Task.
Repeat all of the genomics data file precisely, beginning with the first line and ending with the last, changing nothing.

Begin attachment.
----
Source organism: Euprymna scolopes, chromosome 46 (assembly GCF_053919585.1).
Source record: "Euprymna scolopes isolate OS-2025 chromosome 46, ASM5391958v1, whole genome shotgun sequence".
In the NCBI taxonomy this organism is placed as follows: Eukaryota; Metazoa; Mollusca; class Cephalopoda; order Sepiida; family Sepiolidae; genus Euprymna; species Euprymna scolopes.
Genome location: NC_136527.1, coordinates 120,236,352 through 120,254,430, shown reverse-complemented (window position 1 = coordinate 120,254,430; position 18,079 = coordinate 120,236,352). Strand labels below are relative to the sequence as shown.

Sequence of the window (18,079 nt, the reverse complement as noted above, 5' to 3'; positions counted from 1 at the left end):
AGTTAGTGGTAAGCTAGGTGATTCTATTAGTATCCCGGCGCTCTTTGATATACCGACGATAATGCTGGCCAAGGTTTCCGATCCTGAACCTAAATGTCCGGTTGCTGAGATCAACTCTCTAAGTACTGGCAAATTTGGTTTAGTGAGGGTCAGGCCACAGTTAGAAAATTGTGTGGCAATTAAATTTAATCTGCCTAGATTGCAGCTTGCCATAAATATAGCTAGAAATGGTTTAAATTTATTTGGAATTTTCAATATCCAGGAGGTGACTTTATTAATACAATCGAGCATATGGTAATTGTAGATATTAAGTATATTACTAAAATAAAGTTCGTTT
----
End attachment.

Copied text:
Source organism: Euprymna scolopes, chromosome 46 (assembly GCF_053919585.1).
Source record: "Euprymna scolopes isolate OS-2025 chromosome 46, ASM5391958v1, whole genome shotgun sequence".
In the NCBI taxonomy this organism is placed as follows: Eukaryota; Metazoa; Mollusca; class Cephalopoda; order Sepiida; family Sepiolidae; genus Euprymna; species Euprymna scolopes.
Genome location: NC_136527.1, coordinates 120,236,352 through 120,254,430, shown reverse-complemented (window position 1 = coordinate 120,254,430; position 18,079 = coordinate 120,236,352). Strand labels below are relative to the sequence as shown.

Sequence of the window (18,079 nt, the reverse complement as noted above, 5' to 3'; positions counted from 1 at the left end):
AGTTAGTGGTAAGCTAGGTGATTCTATTAGTATCCCGGCGCTCTTTGATATACCGACGATAATGCTGGCCAAGGTTTCCGATCCTGAACCTAAATGTCCGGTTGCTGAGATCAACTCTCTAAGTACTGGCAAATTTGGTTTAGTGAGGGTCAGGCCACAGTTAGAAAATTGTGTGGCAATTAAATTTAATCTGCCTAGATTGCAGCTTGCCATAAATATAGCTAGAAATGGTTTAAATTTATTTGGAATTTTCAATATCCAGGAGGTGACTTTATTAATACAATCGAGCATATGGTAATTGTAGATATTAAGTATATTACTAAAATAAAGTTCGTTT